Chalk Rivers, The State of Englands Chalk Rivers

Chalk river wildlife

Protection

Ten chalk rivers are designated as river Sites of Special Scientific Interest (SSSIs) for their wildlife interest. Of these, the Rivers Lambourn, Itchen, Wensum and Hampshire Avon are also of European importance and are candidate Special Areas of Conservation (cSACs) under the Habitats Directive.

Plants

The water plants growing in most chalk rivers are characterised by water-crowfoot, water-starwort and lesser water-parsnip. These dominate in spring and early summer. As summer progresses, watercress and water forget-me-not encroach from the margins.

To grow healthily, water-crowfoot needs clean, swift-flowing water and silt-free gravels. It became less common in the dry years of the mid-1990s. However, in the last five years river flows have increased, and it is now coming back on many rivers.

The spread of non-native invasive plants such as Japanese knotweed, giant hogweed and Himalayan balsam is an increasing threat to native bankside plants. Local attempts to eradicate them have had little success.

Invertebrates

In high-quality chalk rivers, there is a great diversity of aquatic invertebrates, with a wide range of insects such as caddisflies, mayflies, and stoneflies.

Over the past few years, anglers have become increasingly concerned about declining fly life, citing low summer flows, high winter flows, silt and water quality problems.

The southern damselfly is one of Europes most endangered insects. It can still be found in old water-meadow ditches and shallow channels, notably in the Test and Itchen valleys.

The white-clawed crayfish used to be extremely common in most chalk rivers. They have declined to very low levels in recent years, and have been virtually lost from many rivers, including the Hampshire Avon, Dorset Frome and the Kennet. The main reason for the decline is a fungal disease which is carried and transmitted by American signal crayfish which was introduced into the UK in the mid-1970s.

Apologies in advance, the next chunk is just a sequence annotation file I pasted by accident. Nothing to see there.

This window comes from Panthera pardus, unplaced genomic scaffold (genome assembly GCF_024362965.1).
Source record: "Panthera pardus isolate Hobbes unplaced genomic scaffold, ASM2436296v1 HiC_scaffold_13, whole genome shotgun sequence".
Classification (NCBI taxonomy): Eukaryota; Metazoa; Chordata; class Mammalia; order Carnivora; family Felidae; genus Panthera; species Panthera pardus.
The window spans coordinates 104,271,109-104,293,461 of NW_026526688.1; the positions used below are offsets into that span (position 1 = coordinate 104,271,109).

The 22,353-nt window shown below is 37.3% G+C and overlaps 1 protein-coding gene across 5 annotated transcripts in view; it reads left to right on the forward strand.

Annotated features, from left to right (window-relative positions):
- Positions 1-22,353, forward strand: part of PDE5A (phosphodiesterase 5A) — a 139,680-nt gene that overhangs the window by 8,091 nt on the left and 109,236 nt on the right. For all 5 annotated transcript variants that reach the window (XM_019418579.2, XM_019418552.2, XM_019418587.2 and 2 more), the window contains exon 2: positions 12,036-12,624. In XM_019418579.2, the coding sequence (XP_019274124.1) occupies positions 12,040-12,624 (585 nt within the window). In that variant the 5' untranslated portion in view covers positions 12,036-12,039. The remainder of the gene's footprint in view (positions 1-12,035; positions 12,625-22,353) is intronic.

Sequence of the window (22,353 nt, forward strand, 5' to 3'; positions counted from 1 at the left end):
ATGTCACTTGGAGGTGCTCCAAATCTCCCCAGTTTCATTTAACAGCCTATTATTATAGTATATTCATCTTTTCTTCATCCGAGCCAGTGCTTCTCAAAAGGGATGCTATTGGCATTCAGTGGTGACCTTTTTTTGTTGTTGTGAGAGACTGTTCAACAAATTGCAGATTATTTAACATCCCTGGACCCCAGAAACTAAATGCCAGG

(c) Natural Image, Bob Gibbons
Flowering water-crowfoot, Ranunculus spp.

(c) Dr Cyril Bennet
Ephemera danica, the classic chalk river mayfly

White-clawed crayfish, Austropotamobius pallipes


(c) Natural Image, Bob Gibbons
River Frome at Bradford Peverell

Fish

Chalk rivers support a variety of fish species. These include brown trout, salmon, grayling, bullhead and lamprey. Numbers of salmon in southern chalk rivers declined in the late 1980s and have stayed at very low levels.

Much of todays fly-fishing on chalk rivers is dependent on stocked trout. Stocking too many trout in a river may affect populations of wild trout and alter the balance of the fish community.

Figure 2 Return of adult salmon to three chalk rivers, 1988-2001

Estimated from electronic fish counters
Source: Environment Agency, Centre for Ecology and Hydrology


(c) Nick Giles
Brown trout

Catch and release helps maintain salmon stocks
Figure 3 Otters in chalk river catchments

Source: Environment Agency


Road deaths are now the highest non-natural cause of otter mortality

Mammals

Chalk rivers are important for water voles and otters. Otters are recovering well from the brink of a pollution-related extinction in the 1970s. However, water voles have declined dramatically in the UK. Despite strongholds on some chalk rivers, they remain vulnerable to attack from escaped American mink.

Birds

Wetlands - such as wet woodlands, flower-rich fens and wet grasslands - depend on a supply of clean water from springs, and on high water levels. They once occurred widely alongside chalk rivers. Birds such as lapwing, redshank and snipe need these wetlands for nesting and feeding. As wetlands have disappeared, often due to drainage, these birds have been lost from their traditional breeding areas.


(c) Dennis Bright
Chalk rivers historically supported healthy breeding populations of lapwing


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